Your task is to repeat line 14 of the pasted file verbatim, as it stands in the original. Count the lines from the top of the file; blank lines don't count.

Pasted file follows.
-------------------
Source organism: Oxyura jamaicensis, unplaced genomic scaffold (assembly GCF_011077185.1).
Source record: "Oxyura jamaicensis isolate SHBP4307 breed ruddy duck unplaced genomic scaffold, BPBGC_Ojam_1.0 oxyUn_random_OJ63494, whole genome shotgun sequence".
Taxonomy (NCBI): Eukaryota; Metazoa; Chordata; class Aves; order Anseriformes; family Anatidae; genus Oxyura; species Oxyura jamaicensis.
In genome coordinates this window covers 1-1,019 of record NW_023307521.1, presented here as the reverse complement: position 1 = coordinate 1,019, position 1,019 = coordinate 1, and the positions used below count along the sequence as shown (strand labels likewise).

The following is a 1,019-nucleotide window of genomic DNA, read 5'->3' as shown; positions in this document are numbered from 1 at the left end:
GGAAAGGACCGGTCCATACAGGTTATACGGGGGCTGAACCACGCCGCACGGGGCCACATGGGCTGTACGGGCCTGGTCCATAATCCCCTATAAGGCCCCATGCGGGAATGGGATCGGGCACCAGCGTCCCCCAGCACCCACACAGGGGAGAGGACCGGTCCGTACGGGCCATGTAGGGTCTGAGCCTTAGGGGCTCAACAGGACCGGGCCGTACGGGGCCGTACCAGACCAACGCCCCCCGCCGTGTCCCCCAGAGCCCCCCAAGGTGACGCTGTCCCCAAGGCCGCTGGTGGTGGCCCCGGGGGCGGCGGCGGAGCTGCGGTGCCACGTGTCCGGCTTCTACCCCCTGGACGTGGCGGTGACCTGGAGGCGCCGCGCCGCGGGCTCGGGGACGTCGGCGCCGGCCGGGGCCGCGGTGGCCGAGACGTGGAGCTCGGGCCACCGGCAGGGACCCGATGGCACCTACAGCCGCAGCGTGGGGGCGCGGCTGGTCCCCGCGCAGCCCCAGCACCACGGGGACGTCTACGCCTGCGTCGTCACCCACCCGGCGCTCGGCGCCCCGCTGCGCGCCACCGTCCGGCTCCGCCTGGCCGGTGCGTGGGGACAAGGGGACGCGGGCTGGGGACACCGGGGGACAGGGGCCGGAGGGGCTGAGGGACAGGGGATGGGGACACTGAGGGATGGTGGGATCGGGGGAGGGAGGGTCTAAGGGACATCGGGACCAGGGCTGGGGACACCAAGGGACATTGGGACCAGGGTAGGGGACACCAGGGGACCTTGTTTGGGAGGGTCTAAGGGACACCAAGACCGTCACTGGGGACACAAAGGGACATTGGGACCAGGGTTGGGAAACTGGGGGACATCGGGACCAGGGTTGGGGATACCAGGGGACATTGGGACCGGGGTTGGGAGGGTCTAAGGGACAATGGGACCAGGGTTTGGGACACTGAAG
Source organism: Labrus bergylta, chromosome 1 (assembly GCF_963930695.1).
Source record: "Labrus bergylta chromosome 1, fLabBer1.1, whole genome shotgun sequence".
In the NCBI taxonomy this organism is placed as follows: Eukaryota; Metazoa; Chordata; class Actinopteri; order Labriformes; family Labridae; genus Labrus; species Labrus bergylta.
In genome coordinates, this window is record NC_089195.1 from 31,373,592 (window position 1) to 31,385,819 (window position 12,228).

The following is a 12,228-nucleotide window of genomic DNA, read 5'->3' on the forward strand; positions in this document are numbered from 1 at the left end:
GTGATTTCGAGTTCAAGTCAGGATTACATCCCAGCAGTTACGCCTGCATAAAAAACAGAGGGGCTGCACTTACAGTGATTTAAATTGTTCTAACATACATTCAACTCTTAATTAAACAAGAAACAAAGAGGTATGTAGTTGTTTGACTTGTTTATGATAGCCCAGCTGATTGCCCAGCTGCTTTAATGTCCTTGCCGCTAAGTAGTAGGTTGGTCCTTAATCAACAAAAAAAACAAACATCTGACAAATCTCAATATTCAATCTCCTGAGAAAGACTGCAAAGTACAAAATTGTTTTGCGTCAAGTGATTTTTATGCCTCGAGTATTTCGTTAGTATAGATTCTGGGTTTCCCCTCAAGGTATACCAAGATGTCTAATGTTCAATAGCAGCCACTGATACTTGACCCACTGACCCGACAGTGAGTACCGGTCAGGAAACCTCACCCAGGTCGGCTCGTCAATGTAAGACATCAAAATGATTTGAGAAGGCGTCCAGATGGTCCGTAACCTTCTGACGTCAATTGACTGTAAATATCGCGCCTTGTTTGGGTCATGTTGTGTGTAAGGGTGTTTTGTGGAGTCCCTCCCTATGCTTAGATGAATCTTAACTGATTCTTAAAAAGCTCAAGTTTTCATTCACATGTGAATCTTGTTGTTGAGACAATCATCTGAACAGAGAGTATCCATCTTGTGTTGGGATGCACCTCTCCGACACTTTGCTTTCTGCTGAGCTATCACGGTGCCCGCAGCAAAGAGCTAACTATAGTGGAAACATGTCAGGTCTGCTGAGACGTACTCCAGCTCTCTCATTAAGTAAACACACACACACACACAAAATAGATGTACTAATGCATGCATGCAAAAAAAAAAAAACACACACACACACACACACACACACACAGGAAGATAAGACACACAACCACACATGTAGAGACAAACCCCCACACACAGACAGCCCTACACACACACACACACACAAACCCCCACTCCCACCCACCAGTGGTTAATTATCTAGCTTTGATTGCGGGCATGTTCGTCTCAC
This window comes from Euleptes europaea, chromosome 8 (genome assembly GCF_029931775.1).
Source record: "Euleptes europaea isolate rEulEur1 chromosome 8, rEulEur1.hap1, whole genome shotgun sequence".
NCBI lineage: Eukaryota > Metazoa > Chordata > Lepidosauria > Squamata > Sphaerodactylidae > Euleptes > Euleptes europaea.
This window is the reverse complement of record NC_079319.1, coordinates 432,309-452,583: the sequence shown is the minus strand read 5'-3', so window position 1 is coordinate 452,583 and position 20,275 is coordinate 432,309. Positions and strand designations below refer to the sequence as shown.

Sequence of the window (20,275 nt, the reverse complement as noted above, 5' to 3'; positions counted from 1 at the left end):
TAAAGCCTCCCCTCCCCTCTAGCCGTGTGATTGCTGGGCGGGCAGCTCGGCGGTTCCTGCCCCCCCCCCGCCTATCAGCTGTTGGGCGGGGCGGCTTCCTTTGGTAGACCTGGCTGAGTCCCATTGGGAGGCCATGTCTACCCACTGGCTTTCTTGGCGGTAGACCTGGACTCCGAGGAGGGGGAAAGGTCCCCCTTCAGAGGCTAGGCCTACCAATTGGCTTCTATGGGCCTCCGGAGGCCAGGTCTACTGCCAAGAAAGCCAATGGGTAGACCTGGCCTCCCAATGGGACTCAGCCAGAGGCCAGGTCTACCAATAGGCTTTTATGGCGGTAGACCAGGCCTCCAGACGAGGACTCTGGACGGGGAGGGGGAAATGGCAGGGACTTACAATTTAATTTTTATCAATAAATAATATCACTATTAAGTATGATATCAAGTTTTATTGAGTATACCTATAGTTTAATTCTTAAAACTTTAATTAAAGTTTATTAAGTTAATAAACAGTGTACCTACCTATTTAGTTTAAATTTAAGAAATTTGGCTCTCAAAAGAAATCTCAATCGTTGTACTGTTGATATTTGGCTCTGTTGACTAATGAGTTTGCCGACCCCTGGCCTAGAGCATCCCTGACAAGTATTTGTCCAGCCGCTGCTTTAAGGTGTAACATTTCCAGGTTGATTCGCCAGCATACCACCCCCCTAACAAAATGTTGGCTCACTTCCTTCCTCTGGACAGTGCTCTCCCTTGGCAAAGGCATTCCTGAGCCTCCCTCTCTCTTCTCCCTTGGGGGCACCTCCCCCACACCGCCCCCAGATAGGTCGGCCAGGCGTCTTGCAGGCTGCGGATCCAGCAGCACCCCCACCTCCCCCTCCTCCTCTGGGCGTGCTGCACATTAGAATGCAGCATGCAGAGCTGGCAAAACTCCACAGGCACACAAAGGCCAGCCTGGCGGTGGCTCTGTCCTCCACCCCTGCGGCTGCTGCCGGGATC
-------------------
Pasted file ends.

Source record: "Euleptes europaea isolate rEulEur1 chromosome 8, rEulEur1.hap1, whole genome shotgun sequence".